Right tool for the right job

So Joey, our autistic son, was out of sorts Monday morning. His weekend was “different” and on the autism planet “different” = “bad, undesirable, fail, unwelcome, must be destroyed.”

He spent Saturday night in a respite apartment, giving mom and dad a night out and beginning our family preparation for the day when he will move into a group home. The stay went just fine, but after reflecting at home he decided to express his, um, issues with our little weekend plan.

He tried to swat the dog, then took a swipe at dad. He bellowed angry words and noises.

Then he got on the paratransit bus, plopped himself in the driver’s seat, and wouldn’t get out.

The patient driver negotiated but couldn’t get him to move. Tim was en route to work and Melissa can’t budge Joey physically. But she had a brainstorm…

Joey’s older brother (also a Tim) was home from college for the MLK weekend. He was sleeping, but Melissa went and roused the lad…

A153487_017As an older brother, Tim wasn’t one to put up with Joey’s stuff in the same way mom and dad would (e.g. getting thrashed). Tim (the younger) played football, wrestled, power lifted and listened to angry metal bands, among other skills. So he put a few big brother take downs on Joey several years ago, and Joey learned to be compliant with him. Although loyal to the autism planet’s ways, Joey’s made concessions to life on the Tim planet.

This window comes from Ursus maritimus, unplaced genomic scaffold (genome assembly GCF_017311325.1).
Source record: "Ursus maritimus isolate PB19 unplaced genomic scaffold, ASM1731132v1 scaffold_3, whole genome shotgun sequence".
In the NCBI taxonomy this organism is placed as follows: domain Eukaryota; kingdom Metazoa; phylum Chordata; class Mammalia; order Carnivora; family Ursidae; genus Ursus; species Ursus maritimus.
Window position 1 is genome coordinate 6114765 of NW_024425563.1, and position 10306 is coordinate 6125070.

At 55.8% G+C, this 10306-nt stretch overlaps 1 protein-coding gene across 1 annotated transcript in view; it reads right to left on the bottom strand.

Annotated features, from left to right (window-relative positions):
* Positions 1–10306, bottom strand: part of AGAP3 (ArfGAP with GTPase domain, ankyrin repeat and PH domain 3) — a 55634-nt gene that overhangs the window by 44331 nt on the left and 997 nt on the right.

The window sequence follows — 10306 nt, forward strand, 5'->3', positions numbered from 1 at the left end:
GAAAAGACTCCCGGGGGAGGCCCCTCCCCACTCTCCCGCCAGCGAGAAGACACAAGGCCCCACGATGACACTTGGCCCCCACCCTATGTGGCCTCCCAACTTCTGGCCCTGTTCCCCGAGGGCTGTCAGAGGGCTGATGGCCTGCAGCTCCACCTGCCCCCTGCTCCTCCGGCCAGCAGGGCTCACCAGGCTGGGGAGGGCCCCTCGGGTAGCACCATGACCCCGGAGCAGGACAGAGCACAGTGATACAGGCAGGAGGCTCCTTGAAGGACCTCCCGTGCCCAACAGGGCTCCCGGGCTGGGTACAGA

So Tim showed up in the bus door, and Joey was quickly in an appropriate seat and on his way.

No deep lesson with which to leave you. Just the thought that sometimes people in our care need to be held to the same standards as the rest of humanity. And that sometimes care givers, by disposition, habit, training or other inhibitions, aren’t the best tools for that job. So it is prudent to have an array of tools available.

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